About five years ago I had an extremely effective interaction with an Avatar that helped me rent some furniture while I was on temporary assignment in Atlanta. I don’t remember her name, but she will long be with me. I asked what furniture she would recommend for my 1 bedroom apartment that would fit within my budget and not look too much like faux early American press-board. She had a hard time with that last part – but quickly gave me a design that suited my needs. We talked some, adjusted the design a bit and three days later it arrived. I was in love.

Huge parts of HR can (and in many cases [almost] already do) work like this. Benefits, HR policy, payroll and a host of other frequent interactions with HR can all be done better by a well designed self help system. This You Tube video by Guile 3D shows a fascinating example of how interactive this stuff can be. The problem is, some companies act like that is all there is to HR and, unfortunately, some HR departments are too complacent in this view.

There are glimmers of sunshine in HR thinking, but too much of HR has been marginalized by the drive to cut spending and increase automation for pure efficiency sake without much thought going into how to improve performance and not just cost ratios. How many companies have the HR department report to the CFO! Way too many.

Really good HR people in really forward looking companies realize HR is like the line coach on a championship football team – they don’t just relay the coach’s messages, they make sure that everyone is ready, motivated and able to play to the best of their potential. (Sorry for the sports analogy – but you get the point).

HR should not be about efficiency – it should be about effectiveness. If we don’t get the dialog back on track, Jane (or John) will be the only love of our HR lives.

Thursday, January 3, 2013

Dear Facebook I Burned Down A Garage

When I was about 6 years old, my best friend and I almost burned down his garage. Back then the biggest long term repercussion I had to worry about was what would happen when dad got home. (He was a volunteer fireman and boy was he going to be pissed!)

My friend lived across the street and we were playing one summer afternoon in Oregon. My memory is that it was a sunny day – but this was Oregon – so I doubt it. We found some matches and thought it would be fun to start a little fire. Fire was cool. We had a whole empty garage to work with (for that matter we could have done this outside) but for some reason we thought setting up our little fire in the corner of the garage would be best. We piled up some papers and a few other things that would burn and lit it on fire. One of those other things turned out to be a kerosene soaked rag and that fire took off. It was really cool for about 5 seconds, and then we realized something was wrong. Fortunately mothers, and fire trucks, got there pretty quickly and we just ruined one side of a wall. (And the backsides of our butts).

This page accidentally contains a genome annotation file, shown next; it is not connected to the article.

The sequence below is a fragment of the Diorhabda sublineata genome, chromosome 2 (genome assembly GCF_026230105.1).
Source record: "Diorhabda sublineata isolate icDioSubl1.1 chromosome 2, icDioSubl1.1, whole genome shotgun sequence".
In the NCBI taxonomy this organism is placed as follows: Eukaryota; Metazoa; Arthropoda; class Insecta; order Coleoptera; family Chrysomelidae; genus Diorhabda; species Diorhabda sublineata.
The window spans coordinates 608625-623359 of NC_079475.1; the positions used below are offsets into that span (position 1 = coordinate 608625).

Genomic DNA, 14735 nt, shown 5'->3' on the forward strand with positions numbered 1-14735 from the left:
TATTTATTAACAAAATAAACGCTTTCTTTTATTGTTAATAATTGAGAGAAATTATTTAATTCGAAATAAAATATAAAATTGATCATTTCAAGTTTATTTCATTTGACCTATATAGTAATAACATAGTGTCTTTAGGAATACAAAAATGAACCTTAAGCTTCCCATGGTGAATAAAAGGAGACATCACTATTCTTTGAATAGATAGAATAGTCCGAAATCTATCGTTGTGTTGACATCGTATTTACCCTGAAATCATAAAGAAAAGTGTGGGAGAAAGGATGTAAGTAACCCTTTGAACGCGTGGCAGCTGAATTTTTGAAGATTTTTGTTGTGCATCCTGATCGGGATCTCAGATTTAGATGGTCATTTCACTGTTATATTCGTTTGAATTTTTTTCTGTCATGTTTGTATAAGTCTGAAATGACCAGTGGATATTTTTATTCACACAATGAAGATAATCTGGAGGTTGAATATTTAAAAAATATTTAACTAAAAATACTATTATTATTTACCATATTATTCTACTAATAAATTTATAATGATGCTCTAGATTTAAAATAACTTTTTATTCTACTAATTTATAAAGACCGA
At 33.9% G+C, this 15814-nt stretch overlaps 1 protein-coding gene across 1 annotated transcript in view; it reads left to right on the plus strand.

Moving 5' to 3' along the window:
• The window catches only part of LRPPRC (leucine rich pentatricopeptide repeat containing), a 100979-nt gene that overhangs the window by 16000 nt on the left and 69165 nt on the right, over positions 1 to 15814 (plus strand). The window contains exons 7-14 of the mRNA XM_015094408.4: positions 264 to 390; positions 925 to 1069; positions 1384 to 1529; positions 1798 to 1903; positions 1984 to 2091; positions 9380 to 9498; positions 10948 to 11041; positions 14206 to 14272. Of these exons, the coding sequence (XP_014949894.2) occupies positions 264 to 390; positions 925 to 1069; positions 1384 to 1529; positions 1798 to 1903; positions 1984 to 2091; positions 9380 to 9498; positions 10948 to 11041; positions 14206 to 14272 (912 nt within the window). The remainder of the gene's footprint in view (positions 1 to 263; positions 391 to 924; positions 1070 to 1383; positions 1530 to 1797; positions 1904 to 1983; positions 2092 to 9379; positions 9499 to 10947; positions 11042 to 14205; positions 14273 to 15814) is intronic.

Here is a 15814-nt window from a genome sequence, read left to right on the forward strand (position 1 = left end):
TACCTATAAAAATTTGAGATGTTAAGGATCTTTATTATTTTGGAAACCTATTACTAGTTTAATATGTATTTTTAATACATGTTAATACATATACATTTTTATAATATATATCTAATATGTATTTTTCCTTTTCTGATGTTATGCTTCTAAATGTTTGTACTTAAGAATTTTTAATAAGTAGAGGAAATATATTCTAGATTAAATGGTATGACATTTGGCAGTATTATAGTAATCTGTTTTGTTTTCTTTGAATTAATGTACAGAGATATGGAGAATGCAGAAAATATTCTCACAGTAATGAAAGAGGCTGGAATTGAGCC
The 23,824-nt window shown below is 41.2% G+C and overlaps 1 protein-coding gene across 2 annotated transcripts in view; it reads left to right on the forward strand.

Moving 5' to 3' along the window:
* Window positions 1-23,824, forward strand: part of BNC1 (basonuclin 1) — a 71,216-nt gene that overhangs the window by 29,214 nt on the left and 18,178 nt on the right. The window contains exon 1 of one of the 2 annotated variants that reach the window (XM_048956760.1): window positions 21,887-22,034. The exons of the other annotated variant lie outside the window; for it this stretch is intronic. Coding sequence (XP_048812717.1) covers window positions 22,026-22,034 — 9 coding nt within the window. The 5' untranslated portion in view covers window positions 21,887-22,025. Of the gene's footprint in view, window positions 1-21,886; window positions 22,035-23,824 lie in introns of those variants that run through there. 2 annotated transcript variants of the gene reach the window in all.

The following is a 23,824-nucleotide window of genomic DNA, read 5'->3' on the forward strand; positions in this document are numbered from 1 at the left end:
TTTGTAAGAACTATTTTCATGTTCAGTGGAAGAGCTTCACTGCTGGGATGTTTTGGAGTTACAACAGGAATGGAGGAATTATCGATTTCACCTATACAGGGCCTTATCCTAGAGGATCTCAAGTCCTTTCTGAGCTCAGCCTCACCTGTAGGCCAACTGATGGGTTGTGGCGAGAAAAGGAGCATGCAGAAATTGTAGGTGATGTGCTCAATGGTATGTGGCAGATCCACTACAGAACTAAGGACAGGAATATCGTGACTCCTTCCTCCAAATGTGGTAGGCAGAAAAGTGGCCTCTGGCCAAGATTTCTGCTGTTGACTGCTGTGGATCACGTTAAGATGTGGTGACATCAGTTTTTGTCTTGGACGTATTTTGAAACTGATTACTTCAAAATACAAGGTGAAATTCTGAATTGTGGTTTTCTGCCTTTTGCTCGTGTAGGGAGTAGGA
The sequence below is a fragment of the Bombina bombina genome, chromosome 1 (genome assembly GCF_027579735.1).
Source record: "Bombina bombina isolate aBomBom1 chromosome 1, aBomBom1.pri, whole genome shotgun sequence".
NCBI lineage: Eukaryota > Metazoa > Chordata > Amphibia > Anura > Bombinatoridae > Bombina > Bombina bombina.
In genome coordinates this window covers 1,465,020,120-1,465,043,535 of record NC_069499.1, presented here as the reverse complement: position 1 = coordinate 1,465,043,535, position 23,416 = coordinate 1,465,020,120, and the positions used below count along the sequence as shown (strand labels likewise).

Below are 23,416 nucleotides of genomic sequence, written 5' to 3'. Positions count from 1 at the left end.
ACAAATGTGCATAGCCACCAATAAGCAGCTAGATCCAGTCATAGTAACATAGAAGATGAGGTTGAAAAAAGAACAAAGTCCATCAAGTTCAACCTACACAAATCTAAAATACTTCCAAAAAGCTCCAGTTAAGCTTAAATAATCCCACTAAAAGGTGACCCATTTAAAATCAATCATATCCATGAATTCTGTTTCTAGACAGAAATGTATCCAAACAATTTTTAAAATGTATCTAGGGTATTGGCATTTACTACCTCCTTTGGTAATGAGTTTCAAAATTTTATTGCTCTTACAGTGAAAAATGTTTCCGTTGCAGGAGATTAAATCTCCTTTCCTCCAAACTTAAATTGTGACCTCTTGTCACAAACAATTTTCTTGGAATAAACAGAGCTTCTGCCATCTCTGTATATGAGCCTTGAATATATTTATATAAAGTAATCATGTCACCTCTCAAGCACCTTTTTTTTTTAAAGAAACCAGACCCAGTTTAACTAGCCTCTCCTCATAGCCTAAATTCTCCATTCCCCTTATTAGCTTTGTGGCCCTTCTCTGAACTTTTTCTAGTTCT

What if my mom would have thought this was a cute story to post on her Facebook account. My little imp, she might say. All my mom’s close friends would get a kick out of it. But then, so would all their close friends. Before you know it, maybe about a 1000 close and not so close friends would know about it. Would everyone think I was a cute little imp? Would everyone think my mom was a good mom? Could this have hurt her career?

My wife works in early childhood development. If this were our son, would this reflect on her?

I love social media and I am even an advocate of using social media in the hiring process, but the one big problem we have to solve before any of us can be comfortable with it is PRIVACY. We have to let people live their lives. It is a lot of fun to keep up with family and friends. Social Media is an easy way to have an extended family even if that family extends around the globe. But not everything that happens in social media is job relevant. If companies are going to start using social media in their hiring process they have to first get that distinction right. My electronic footprint says a lot about me. I like that. But stay away from my personal life – you don’t need to know about that.

To paraphrase an old saying: “What happens in Facebook Stays in Facebook.”

Now, if you will excuse me – I have a neighbor’s garage I need to go to.